In the wake of the economic and financial crisis caused by the COVID-19 pandemic, India has revised its foreign direct investment (FDI) policy through Press Note 3 of 2020 (Press Note) imposing stricter norms on foreign investments in Indian companies from an investor based out of bordering countries. The primary objective of the revised FDI policy is to curb any opportunistic takeovers or acquisitions of Indian companies during the COVID-19 pandemic.
Under the amended FDI policy, a mandatory prior government approval will now be required for any foreign investment in or acquisition/transfer of an Indian company (directly or indirectly), where the acquirer or beneficial owner of such investment is based out of a country which shares land borders with India. It may be helpful to note that the newly introduced restrictions do not prohibit foreign investment from bordering countries into India but only seek to regulate future foreign investments into India or transfer of existing Indian investments to beneficial owners located in bordering countries. Among the border countries, China is the only land neighbouring country of India who makes substantial foreign investments into India. The legal amendments and details on operational modalities are yet to be notified by the Indian government. In this update, we discuss some key takeaways and potential implications from this revised FDI policy.
Under the Indian FDI framework, a non-resident entity is allowed to invest in all sectors except certain prohibited sectors (such as tobacco, lottery and atomic energy). The FDI policy generally allows foreign investors (except for investors based out of Pakistan and Bangladesh who need to obtain prior government approval) to make foreign investment in most sectors under the automatic route (i.e. without government approval) subject to sectoral conditions.
The amended FDI Policy seeks to narrow the scope of eligible investors who are allowed to invest under the automatic route. Under the new rules, any foreign investment by a non-resident based out of a country that shares a land border with India will require the prior approval of the government irrespective of the sector into which the investment is being made. India shares a land border with China, Pakistan, Bangladesh, Nepal, Myanmar, Bhutan and Afghanistan (Restricted Country). This investment approval requirement also extends to: (i) those investments, where the beneficial owner (corporate or individual) is situated in the jurisdiction of a Restricted Country; or (ii) a direct or indirect transfer of ownership of any existing or future investment, which results in the beneficial owner being from a Restricted Country.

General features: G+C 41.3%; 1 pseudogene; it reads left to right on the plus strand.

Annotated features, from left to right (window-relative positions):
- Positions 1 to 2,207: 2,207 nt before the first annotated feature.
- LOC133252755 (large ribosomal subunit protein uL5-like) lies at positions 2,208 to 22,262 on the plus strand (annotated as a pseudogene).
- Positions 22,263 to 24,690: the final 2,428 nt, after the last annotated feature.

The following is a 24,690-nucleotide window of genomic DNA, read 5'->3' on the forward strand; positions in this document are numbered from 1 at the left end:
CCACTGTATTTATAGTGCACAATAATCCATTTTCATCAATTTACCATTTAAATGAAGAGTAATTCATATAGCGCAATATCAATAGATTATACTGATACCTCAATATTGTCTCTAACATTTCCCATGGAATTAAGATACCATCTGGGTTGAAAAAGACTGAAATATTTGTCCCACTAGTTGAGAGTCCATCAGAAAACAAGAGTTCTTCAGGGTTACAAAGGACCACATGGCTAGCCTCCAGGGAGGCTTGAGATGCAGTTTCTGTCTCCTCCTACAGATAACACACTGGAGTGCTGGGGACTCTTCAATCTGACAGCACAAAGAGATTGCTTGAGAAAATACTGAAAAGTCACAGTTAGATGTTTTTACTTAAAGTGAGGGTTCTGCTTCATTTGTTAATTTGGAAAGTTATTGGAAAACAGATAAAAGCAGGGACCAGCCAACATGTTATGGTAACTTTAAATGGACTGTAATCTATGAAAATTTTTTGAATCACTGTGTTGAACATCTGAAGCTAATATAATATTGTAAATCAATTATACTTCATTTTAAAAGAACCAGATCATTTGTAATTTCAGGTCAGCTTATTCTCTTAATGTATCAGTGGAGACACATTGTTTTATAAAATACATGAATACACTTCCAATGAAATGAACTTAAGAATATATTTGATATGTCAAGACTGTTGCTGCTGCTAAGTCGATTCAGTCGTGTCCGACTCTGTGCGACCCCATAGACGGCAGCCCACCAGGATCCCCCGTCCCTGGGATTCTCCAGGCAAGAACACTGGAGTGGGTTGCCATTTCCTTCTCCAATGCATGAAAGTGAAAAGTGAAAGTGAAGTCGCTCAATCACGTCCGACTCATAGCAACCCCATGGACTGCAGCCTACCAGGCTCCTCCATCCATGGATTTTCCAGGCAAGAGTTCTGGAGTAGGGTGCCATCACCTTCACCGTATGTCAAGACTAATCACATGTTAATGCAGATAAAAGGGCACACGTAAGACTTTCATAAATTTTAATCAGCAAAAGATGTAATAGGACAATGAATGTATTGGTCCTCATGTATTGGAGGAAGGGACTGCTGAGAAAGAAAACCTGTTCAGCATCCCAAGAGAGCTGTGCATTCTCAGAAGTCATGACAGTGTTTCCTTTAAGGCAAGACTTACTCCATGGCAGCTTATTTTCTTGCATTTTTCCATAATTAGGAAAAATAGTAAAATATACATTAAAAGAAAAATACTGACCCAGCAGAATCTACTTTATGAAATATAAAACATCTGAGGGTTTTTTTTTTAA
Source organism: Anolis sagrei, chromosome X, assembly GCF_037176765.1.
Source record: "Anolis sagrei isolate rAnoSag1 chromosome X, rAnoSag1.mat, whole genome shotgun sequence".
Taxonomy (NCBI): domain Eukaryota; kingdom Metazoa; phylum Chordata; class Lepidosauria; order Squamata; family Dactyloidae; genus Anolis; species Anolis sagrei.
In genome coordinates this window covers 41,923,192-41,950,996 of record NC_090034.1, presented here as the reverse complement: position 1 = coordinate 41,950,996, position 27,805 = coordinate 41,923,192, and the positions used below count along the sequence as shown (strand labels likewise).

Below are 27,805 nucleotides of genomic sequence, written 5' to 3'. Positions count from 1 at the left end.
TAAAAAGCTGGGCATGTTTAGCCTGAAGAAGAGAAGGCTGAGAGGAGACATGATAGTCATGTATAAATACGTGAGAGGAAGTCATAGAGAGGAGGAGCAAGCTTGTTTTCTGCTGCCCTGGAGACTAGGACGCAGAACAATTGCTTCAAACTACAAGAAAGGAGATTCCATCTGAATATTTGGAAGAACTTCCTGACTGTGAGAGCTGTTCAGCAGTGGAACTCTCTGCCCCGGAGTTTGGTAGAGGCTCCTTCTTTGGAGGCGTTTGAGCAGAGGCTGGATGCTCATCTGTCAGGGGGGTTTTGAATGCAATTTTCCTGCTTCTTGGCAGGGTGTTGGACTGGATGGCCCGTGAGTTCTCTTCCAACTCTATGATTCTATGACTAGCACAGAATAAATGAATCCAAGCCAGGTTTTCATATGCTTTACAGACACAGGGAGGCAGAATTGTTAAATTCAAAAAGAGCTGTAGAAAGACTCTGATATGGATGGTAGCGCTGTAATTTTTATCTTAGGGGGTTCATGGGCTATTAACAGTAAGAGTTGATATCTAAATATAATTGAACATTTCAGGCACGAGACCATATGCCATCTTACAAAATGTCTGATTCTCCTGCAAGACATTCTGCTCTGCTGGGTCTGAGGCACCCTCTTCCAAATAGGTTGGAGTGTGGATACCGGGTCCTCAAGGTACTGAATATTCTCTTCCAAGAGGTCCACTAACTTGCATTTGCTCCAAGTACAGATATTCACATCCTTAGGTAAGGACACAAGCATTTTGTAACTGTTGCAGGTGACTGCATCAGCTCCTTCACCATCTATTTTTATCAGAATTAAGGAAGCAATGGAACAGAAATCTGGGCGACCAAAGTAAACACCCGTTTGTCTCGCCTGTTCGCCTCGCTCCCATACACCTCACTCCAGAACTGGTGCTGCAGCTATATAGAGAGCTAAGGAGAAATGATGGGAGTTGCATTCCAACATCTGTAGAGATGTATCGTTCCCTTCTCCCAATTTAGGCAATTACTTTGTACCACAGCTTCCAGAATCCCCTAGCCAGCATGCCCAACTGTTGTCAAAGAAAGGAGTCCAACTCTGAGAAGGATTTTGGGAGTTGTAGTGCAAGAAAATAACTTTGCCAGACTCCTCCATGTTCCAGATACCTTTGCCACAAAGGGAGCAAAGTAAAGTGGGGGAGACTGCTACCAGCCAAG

At present, the government has not notified the underlying amendments and in the absence of finer details, there are certain key issues which the government needs to clarify soon.
The changes under the Press Note are in the context of foreign direct investment and would not apply to foreign investments in the public securities market (i.e. foreign portfolio investment (FPI)). At present, it is unclear if a similar change would be introduced in the FPI regime, but SEBI has recently issued directions to custodian banks to disclose details of ultimate beneficial owners of foreign portfolio investors based in China and Hong Kong. This is also relevant for non-mainland China and Hong Kong funds where limited partners may be based in China.Download PDF to read more
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